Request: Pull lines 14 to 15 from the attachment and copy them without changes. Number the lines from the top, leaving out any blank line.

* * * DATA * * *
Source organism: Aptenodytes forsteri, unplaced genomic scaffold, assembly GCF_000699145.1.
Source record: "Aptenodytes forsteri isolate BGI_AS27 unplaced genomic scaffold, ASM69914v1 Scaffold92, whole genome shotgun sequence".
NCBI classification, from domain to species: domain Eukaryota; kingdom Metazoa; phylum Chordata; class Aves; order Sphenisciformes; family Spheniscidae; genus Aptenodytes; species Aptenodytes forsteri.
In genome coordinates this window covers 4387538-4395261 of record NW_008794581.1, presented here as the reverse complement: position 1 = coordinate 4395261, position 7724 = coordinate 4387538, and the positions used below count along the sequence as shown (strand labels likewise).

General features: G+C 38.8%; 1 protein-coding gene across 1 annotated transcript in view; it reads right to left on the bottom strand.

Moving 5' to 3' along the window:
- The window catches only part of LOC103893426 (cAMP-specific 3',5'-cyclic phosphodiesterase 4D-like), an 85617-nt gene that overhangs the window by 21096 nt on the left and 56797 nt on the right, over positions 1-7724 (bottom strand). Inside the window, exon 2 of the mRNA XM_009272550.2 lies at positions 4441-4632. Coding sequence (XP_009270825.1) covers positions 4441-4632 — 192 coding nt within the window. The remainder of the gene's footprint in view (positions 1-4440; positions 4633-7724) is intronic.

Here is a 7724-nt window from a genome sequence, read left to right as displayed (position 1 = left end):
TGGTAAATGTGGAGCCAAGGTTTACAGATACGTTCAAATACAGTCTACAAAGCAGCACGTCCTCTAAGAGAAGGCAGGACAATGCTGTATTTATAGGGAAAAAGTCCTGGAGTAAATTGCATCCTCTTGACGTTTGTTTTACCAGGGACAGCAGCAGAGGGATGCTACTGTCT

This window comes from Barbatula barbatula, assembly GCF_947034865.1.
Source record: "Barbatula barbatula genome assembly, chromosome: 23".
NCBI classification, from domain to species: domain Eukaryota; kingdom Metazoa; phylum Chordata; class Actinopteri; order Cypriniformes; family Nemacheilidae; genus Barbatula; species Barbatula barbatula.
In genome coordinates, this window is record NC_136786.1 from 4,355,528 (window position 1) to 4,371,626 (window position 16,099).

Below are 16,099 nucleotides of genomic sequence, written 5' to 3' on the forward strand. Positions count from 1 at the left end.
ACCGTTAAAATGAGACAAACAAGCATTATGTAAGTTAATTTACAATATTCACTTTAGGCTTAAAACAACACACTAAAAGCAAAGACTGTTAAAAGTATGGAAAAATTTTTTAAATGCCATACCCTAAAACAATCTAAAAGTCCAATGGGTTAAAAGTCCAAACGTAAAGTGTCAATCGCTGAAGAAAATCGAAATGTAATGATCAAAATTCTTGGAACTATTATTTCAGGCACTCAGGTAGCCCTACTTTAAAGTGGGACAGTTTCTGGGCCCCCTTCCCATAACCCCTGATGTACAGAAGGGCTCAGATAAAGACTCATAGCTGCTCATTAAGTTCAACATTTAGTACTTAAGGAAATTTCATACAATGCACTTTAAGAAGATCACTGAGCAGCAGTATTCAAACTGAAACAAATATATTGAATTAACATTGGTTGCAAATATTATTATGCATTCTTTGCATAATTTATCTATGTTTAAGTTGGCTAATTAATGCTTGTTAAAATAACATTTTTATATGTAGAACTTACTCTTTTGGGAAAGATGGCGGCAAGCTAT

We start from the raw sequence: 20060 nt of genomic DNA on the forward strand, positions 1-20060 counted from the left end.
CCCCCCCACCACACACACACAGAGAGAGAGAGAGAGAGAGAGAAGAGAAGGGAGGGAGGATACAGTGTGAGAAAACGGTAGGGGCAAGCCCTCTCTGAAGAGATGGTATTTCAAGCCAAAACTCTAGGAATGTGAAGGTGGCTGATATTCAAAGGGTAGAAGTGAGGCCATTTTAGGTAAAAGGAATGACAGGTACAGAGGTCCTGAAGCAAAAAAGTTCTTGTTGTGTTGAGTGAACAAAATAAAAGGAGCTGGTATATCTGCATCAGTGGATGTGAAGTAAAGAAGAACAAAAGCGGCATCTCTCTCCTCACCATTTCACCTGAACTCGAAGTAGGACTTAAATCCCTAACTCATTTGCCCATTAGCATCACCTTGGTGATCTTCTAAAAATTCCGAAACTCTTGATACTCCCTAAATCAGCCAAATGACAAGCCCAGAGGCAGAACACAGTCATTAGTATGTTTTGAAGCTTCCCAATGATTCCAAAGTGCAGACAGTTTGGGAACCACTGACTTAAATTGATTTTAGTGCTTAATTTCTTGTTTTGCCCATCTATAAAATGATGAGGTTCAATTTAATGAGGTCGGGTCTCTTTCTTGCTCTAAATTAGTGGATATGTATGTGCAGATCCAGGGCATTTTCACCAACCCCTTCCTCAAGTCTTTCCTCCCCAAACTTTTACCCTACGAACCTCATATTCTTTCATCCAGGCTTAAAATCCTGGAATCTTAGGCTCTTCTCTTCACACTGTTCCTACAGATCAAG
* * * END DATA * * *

Below are 16,099 nucleotides of genomic sequence, written 5' to 3' on the forward strand. Positions count from 1 at the left end.
ACCGTTAAAATGAGACAAACAAGCATTATGTAAGTTAATTTACAATATTCACTTTAGGCTTAAAACAACACACTAAAAGCAAAGACTGTTAAAAGTATGGAAAAATTTTTTAAATGCCATACCCTAAAACAATCTAAAAGTCCAATGGGTTAAAAGTCCAAACGTAAAGTGTCAATCGCTGAAGAAAATCGAAATGTAATGATCAAAATTCTTGGAACTATTATTTCAGGCACTCAGGTAGCCCTACTTTAAAGTGGGACAGTTTCTGGGCCCCCTTCCCATAACCCCTGATGTACAGAAGGGCTCAGATAAAGACTCATAGCTGCTCATTAAGTTCAACATTTAGTACTTAAGGAAATTTCATACAATGCACTTTAAGAAGATCACTGAGCAGCAGTATTCAAACTGAAACAAATATATTGAATTAACATTGGTTGCAAATATTATTATGCATTCTTTGCATAATTTATCTATGTTTAAGTTGGCTAATTAATGCTTGTTAAAATAACATTTTTATATGTAGAACTTACTCTTTTGGGAAAGATGGCGGCAAGCTAT